Wednesday, September 16, 2009

Blooms from Autumn Rains

So we finally got a good, long, soaking wet. We've apparently received in the vicinity of 4 inches over the past two weeks. And when it hasn't rained, it's been overcast, which is wonderful too--highs in the 80s! I think it may really be Autumn (thank heaven!).

And suddenly, there are interesting plants all over the place. Pecans, it seems, are not the only ones to thrive on adversity.

Oxblood Fest
The most wonderful are the oxblood lilies (Rhodophiala bifida). Most of the oxbloods in my yard bloomed a week or two ago, presumably in response to the new watering system. But feral oxbloods around town seem to have been waiting for a proper rain, and now that they've got it, they're blooming with breathtaking ferocity. This is the best display I've seen since moving to Elgin. Actually, I think it's the best year for oxbloods that I've ever witnessed. I'm guessing it required the drought to retard the blooms and then a really good, long soak to make them all pop out at once.

The funny thing about oxbloods is that they are so long-lived and so retiring when not in bloom that people tend to forget they're there. So long after houses, flower beds, and walkways have been knocked down or moved, the oxbloods remain, faithfully marking those old features. And since most the houses in Elgin are old, you see a lot of oxbloods around, often rather haphazardly sprinkled around properties that were once very differently configured.

Older Elgin homes with scatterings of oxblood lilies
Mr. M's Oxbloods
One of the most impressive displays of oxbloods in Elgin (perhaps the second most impressive--the very best is on the eastern leg of Main Street, very near that yummy taco shack I mentioned a few posts back) is in our next door neighbor's yard. And they ought to be, I suppose; he's 90 years old. He's had time to let them grow and multiply.

Look at that lovely smear of scarlet. You'd think they were Dutch tulips, wouldn't you? I still think oxbloods should be planted in puddles and banks, not in straight lines, but for sheer volume and intensity of color, this is pretty impressive.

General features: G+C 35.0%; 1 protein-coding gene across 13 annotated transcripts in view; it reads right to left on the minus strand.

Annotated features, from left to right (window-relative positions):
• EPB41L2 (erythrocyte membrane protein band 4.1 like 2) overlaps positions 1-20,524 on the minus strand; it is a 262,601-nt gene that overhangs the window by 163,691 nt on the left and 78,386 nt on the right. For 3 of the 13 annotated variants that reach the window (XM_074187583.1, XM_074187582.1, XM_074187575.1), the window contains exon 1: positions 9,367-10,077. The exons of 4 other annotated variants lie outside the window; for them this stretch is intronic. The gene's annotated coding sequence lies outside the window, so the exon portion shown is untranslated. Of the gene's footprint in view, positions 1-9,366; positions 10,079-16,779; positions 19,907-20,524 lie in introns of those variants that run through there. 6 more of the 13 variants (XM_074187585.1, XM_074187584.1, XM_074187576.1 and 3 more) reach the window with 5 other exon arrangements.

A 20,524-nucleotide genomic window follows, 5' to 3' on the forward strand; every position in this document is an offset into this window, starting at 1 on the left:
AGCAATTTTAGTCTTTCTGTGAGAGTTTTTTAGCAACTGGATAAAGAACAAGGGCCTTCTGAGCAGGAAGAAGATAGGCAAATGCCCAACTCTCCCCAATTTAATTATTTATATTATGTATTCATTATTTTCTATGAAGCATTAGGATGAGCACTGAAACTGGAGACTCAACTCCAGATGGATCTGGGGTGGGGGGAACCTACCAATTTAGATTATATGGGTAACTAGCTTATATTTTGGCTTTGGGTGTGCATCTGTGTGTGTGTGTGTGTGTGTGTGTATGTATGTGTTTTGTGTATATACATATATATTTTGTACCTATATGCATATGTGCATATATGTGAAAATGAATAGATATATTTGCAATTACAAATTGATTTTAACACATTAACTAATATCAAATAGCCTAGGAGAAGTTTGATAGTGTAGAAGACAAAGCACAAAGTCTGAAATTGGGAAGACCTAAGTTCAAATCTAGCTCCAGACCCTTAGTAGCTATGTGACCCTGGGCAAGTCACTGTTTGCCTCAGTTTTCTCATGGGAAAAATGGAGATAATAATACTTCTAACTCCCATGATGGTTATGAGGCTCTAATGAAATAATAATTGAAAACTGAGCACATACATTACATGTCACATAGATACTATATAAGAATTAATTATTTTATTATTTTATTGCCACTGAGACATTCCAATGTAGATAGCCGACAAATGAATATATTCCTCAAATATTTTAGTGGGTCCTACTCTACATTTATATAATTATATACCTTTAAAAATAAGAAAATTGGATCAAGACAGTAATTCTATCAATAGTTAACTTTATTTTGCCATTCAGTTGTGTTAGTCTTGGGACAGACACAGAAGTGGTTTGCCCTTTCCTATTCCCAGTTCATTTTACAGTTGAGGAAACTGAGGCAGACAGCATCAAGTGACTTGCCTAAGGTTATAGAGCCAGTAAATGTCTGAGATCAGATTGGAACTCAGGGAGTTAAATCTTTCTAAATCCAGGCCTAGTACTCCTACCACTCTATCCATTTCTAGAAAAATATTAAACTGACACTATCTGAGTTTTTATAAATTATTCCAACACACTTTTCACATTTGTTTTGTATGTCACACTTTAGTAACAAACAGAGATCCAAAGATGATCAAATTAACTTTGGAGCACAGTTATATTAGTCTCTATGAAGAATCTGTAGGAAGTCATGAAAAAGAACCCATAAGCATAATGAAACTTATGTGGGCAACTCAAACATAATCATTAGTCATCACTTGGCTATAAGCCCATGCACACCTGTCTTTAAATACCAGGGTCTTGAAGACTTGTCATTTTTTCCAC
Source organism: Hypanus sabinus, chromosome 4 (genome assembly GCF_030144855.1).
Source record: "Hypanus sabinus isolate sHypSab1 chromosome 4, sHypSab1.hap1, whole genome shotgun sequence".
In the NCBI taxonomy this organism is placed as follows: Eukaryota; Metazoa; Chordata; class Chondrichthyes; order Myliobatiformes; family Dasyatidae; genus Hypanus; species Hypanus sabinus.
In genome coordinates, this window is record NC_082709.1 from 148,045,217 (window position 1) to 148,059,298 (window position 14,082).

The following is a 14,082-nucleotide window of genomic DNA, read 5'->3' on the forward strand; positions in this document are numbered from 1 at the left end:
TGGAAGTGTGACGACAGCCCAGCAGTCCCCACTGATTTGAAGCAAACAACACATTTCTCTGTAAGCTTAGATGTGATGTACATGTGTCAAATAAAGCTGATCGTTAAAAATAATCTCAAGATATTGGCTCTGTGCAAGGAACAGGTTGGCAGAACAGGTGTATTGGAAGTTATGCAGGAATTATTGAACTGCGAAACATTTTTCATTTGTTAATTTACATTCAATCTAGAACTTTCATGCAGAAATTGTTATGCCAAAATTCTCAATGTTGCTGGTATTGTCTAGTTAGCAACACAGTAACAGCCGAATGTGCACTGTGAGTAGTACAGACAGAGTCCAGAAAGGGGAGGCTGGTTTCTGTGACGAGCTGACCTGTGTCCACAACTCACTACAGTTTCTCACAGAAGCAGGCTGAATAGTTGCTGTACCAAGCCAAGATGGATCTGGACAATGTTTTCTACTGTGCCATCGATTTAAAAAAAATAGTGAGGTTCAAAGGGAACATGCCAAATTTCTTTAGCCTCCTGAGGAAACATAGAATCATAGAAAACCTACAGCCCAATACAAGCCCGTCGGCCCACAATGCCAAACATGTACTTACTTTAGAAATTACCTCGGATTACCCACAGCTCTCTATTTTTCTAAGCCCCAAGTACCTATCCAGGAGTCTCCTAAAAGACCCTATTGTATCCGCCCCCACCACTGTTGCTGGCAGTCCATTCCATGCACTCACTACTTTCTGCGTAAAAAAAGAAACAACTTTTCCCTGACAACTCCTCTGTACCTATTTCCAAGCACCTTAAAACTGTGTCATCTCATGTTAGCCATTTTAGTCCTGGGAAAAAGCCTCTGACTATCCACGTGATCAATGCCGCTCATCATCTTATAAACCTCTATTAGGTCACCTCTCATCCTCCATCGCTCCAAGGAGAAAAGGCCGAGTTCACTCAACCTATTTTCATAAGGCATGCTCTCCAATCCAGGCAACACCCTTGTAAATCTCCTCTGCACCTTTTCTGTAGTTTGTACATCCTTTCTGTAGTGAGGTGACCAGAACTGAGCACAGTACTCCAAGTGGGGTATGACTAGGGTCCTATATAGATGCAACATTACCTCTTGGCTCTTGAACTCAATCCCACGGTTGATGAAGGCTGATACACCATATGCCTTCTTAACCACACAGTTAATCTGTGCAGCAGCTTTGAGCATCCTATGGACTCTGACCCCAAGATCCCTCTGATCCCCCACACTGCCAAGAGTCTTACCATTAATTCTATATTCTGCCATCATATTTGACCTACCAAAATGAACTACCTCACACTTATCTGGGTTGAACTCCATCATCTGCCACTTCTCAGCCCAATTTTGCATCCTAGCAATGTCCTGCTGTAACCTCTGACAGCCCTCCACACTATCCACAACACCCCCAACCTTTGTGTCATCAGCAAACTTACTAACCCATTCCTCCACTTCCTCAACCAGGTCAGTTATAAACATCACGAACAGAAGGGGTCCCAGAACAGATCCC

Mr. M's oxbloods

Look at that jubilant red!

Oxblood closeup

Mr. M's oxbloods (again)

Copper Lilies
For some reason, it is also a particularly good year for copper lilies (Habranthus tubispathus var. texensis), an orangy-gold rain lily. In our yard, we've have a number pop up all individually in the middle of the lawn, but other people have great drifts of them, like these folks below.

A drift of copper lilies

For a good closeup, check out this pic at Bayou City Heirloom Bulbs. They're shy, modest little flowers, but with very interesting coloring.

Or here's wikipedia's pic of a solitary specimen:*

Wikipedia's copper lily

And here's a nice little bank of them right opposite Meyer's BBQ.

Copper lilies on Hwy 290

Other Blooms
We've had some other very nice blooms in our yard lately. Here's another picture of that passionflower that I find so entrancing. I think it pairs very nicely with the deep pink of the "Maggie" rose, don't you?

'Dark Purple' passionflower and "Maggie" rose

And 'Buff Beauty' is blooming and growing all over the place. Finally. After two years of sulks. I do love these colors, though, so the wait was worth it.

'Buff Beauty'

*Come to think of it, I actually originally wrote that article on copper lilies in wikipedia. For some reason, the whole rain lily group was sadly underrepresented. But someone else supplied the image

Tuesday, September 8, 2009


See what I mean about the pecans? All three of our pecan trees are full of great, fat pecan fruits. These are nearly the size of lemons.

And look at our old pecan tree in the front yard--so heavy with fruit that its branches touch the ground.

In past years, the old tree has aborted its pecans before they were ready. I'm hoping that this is a better year for them, though I can't imagine why it would be. Perhaps pecans thrive on adversity.

Saturday, September 5, 2009

Little Red Taco Wagon (Dos Amigos)

My path & the little red taco wagon's finally intersected at a time when the thing is actually open (it's called "Dos Amigos," but its most noticeable feature is that it is a trailer that's painted bright red).

Since they don't post their hours and don't appear to have a website, I asked at the window. For future reference:
Saturday: 6:30am - 3:(30?)pm
Sunday: 8am - 2pm